Protesters hold posters of China's late Chairman Mao Zedong and Chinese national flags as they shout slogans during an anti-Japan protest in Wuhan Sunday.
The number of billionaires in China has fallen for the first time in seven years amid the country's worsening property and stock market slump, according to the Hurun Research Institute.
The number of billionaires in China fell to 251 this year, down 20 from last year, but still significantly higher than six years ago when there were only 15 billionaires.
At the same time, the average wealth of the Hurun Top 1,000 has fallen 9 percent to US$860 million, though that amount still almost doubles that of 2008 when it was US$439 million.
Of the wealthiest 1,000 individuals, nearly half saw their wealth shrink in the past year.
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Specifically, 469 saw their wealth shrink, 291 saw their wealth grow, while 114 saw their wealth remain unchanged. There were 150 entrants to the list this year.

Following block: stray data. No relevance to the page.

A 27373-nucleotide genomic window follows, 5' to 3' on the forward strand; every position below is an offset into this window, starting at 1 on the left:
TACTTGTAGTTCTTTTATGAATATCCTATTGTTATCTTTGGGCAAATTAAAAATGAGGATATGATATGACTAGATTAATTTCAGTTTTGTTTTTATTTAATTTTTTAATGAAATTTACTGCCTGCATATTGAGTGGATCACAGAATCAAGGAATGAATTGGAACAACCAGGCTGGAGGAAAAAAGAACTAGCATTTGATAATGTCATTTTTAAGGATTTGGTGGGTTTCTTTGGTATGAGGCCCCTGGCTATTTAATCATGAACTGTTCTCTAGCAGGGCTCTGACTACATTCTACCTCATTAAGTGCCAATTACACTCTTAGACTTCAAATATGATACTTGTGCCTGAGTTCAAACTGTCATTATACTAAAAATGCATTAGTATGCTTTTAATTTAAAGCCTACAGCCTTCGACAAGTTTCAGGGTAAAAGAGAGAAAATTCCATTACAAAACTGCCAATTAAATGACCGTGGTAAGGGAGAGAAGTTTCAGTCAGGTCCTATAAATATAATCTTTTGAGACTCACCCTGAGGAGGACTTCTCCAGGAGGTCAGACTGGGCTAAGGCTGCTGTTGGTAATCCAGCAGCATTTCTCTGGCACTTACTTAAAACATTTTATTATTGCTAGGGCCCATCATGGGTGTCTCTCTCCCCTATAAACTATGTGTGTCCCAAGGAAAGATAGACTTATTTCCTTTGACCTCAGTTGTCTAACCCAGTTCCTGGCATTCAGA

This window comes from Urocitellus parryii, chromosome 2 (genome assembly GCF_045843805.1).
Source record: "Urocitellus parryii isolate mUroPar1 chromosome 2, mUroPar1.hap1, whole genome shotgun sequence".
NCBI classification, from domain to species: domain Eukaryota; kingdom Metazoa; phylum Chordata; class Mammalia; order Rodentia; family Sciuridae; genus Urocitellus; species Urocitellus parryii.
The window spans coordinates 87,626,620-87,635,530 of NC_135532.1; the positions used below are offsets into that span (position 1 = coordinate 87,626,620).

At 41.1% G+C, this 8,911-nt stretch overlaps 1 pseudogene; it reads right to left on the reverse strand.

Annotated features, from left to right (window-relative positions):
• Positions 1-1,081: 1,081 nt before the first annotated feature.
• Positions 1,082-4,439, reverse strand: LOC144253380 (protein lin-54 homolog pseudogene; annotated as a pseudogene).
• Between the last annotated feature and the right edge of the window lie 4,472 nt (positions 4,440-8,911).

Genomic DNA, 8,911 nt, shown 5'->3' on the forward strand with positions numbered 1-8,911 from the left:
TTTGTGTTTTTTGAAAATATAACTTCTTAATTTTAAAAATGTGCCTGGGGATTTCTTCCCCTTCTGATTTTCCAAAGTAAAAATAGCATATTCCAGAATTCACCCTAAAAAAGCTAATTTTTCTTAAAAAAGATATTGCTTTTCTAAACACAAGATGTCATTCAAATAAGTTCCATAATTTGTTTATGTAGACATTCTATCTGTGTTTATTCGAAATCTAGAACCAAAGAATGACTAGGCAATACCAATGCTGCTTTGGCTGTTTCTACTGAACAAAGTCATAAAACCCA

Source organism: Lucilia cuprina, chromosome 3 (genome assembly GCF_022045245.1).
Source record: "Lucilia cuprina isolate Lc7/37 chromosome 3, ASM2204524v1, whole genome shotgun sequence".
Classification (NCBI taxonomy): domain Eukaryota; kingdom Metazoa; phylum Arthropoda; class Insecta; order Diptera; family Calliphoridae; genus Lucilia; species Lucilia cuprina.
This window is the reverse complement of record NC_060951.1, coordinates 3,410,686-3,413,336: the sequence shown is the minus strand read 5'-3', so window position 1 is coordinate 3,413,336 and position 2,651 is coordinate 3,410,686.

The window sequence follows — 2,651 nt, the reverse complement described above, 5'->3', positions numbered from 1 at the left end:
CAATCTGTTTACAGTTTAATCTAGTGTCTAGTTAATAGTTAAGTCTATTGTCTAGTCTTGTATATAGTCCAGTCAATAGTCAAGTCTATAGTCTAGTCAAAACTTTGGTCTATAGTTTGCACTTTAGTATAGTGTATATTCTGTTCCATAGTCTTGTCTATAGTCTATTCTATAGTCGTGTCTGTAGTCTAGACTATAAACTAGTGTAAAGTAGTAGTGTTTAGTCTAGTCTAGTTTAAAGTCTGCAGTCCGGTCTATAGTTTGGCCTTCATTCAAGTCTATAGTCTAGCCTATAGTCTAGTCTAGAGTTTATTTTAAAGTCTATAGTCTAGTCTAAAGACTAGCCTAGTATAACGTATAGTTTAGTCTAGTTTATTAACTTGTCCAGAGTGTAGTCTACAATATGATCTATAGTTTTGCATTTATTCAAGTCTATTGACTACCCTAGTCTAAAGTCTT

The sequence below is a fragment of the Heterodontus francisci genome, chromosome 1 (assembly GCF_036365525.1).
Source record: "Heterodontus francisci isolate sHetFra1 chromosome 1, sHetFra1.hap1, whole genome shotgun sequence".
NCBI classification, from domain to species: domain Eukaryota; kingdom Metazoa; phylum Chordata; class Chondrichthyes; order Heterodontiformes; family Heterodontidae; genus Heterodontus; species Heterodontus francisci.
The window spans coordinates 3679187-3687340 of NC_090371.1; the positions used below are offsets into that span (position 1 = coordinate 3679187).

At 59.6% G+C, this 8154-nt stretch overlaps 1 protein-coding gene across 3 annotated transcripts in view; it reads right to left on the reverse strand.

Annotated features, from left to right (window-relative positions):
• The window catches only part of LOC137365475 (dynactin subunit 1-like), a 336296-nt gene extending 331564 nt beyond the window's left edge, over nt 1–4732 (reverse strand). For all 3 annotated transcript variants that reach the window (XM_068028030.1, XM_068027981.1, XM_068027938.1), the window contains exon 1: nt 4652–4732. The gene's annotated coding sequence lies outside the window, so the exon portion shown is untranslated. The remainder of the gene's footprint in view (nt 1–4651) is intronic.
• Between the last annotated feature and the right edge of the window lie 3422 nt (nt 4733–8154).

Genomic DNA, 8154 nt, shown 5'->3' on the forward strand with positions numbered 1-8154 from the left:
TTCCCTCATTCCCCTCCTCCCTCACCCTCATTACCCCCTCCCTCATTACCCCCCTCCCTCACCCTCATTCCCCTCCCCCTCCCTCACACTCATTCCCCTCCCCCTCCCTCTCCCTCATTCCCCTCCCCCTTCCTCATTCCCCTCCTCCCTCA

Topping this year's list with a fortune of $12.6 billion is "Drinks King" Zong Qinghou, who reclaimed the top spot he lost last year to Liang Wengen, co-founder of machinery company Sany. Liang fell to 5th this year with a fortune of $11 billion.
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Although this year has seen some "significant wealth bloodletting", Hurun report chairman and chief researcher Rupert Hoogewerf commented:
It is worth remembering that these entrepreneurs are still up 40 percent on two years ago and almost ten times ten years ago.
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For the first time since Hurun's records began in 1999, income from property dropped into second place as the top source of wealth - the fallout of Beijing's efforts to curb real estate speculation across the country.
China's manufacturing sector took the top spot at 20.1 percent, despite weakening manufacturing output data.
China's economy, which grew more than 10 percent a year for the decade through 2010, has entered a significant slowdown amid the broader global slump.
Gross domestic product expanded 9.3 percent in 2011 and hit a three-year low of 7.6 percent in the three months through June for the sixth straight quarter of weaker growth.
Weak economic data in the current third quarter, including exports and manufacturing, has led some analysts to expect China will record slower growth for a seventh straight quarter.
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The article was first published by Economy Watch.